Forcing Constraint: The Case for Amending the International Emergency Economic Powers Act

Article excerpt

From which may be drawn a general rule, which never or very rarely fails, that whoever is the cause of another becoming powerful, is ruined himself.1

Machiavelli recognized that how a nation deals with threats to its national security not only affects its power relative to other nations but, equally importantly, determines divisions of power within that nation. This is especially true in a republican form of government where the key to maintaining the integrity of that system of government is the separation of powers. Such is the case in the United States. By preventing the accumulation of power in any one branch of government, the doctrine of separation of powers among the legislative, executive, and judiciary branches acts as a fundamental safeguard for our constitutional form of government. Fidelity to this doctrine is often compromised when exigencies require a swift response to foreign threats. When that response entails the use of military force, attention is naturally drawn to the possibility of infringement on the separation of powers and the nondelegation doctrine. Equally problematic, however, and worthy of attention is a vast array of complementary or lesser war powers short of the use of military force that are granted to the president, but whose use is not as prominent and not as open to public scrutiny. Such lesser war powers are contained in the National Emergency Act (NEA)2 and the International Emergency Economic Powers Act (IEEPA).3 These Acts are linked together because a declaration of a national emergency under the former triggers the broad regulatory powers enumerated in the latter.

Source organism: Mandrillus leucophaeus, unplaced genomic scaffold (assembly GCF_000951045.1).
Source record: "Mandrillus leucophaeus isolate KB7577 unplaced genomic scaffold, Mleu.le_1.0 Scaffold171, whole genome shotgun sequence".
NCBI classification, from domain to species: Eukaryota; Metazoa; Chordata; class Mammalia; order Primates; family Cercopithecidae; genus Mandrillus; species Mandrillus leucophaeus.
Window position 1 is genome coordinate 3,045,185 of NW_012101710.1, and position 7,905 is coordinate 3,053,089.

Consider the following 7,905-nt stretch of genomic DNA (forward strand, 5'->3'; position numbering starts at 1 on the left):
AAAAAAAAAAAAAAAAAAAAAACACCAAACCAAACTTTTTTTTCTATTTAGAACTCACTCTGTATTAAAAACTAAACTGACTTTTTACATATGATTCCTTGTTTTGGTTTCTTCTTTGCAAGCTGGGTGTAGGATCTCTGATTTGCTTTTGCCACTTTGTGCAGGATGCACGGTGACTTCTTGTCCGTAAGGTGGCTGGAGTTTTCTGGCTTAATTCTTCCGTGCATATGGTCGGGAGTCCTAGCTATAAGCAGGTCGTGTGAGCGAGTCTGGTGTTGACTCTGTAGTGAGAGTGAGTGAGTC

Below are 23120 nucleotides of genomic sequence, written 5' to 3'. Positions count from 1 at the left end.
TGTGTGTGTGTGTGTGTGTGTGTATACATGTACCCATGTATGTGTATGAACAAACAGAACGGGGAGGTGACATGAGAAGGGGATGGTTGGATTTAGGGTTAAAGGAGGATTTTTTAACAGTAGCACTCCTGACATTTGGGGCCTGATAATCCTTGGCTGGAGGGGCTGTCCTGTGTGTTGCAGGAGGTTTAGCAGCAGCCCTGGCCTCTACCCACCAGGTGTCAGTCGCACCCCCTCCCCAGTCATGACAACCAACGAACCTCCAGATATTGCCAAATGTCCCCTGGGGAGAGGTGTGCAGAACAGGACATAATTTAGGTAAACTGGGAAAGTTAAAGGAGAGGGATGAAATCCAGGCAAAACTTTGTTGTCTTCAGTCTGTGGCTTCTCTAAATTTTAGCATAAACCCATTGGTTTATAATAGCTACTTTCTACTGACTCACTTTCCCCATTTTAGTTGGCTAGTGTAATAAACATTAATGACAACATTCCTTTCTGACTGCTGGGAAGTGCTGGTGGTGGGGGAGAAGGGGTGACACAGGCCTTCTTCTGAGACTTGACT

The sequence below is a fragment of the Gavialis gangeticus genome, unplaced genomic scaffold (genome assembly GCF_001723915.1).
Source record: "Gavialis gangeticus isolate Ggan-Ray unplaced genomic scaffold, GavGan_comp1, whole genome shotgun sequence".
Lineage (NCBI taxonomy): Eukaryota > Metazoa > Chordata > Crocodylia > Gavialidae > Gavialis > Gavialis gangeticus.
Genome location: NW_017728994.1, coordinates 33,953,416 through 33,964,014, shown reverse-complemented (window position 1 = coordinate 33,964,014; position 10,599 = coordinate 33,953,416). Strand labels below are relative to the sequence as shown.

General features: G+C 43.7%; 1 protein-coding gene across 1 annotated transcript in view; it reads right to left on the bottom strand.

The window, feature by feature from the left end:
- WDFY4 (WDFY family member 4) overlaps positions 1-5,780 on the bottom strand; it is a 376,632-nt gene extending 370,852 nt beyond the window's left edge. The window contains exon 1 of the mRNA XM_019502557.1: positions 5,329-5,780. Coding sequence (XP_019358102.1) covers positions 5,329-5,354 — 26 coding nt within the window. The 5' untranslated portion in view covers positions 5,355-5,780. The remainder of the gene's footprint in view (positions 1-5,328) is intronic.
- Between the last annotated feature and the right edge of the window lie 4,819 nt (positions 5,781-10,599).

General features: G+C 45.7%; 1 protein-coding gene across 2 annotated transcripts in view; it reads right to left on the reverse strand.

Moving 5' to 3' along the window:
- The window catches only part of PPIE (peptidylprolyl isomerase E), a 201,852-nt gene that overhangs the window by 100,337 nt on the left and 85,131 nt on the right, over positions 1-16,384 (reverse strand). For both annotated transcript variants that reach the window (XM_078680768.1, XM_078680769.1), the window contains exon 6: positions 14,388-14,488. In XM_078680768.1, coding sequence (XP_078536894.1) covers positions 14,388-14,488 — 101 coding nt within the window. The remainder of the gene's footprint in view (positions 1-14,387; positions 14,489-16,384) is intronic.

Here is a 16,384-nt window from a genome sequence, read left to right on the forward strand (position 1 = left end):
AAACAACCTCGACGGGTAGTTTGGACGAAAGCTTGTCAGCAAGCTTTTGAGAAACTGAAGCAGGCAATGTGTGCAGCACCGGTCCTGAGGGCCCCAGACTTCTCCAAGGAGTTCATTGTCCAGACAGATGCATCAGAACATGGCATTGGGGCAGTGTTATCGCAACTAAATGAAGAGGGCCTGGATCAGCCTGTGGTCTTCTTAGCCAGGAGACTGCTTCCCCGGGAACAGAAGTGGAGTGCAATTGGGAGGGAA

Under the IEEPA, the president has the power to fully regulate trade with other nations as well as impose criminal sanctions on American citizens who violate such regulations. This Note addresses the constitutional and pragmatic viability of the International Emergency Economic Powers Act and the National Emergency Act in light of the Supreme Court's revival of the nondelegation doctrine. Though the Court has examined the nondelegation doctrine mainly in the context of domestic legislation, the continued usurpation of legislative authority in foreign affairs by the executive branch, coupled with a changing idea of the proper balance of power in foreign affairs, warrants a renewed examination of the allocation of decisionmaking powers under the IEEPA and the NEA. Part I of this Note examines the growing divergence between the limited degree of discretion allowed to the executive in domestic legislation and the tremendous discretion given the president under the NEA and the IEEPA due to the lack of intelligible principles restricting presidential action under those acts. Part II criticizes how congressional acquiescence and judicial deference to the executive make the coordinate branches meaningless constraints on presidential authority in the area of foreign policy and lead to the usurpation of legislative power in violation of the nondelegation doctrine. Part III concludes that the only workable solution to these problems is not to require intelligible principles but to amend the NEA and the IEEPA to incorporate a "sunset provision" similar to that found in the War Powers Act. Such a provision would require Congress to take affirmative action-either by passing a joint resolution declaring a national emergency or legislation specifically authorizing the president's action-in order to continue the president's authority after an initial declaration of national emergency. By forcing Congress into the decisionmaking process, a sunset provision would provide a means of constraining presidential action under the IEEPA and the NEA. I. The Role of the Separation of Powers and the Nondelegation Doctrine in the Allocation of Legislative Authority

As a fundamental safeguard of liberty, the U.S. Constitution divides the legislative, executive, and judicial powers among three branches of government. The founding fathers believed that the separation of powers was essential because "[w]hen the legislative and executive powers are united in the same person or body . …


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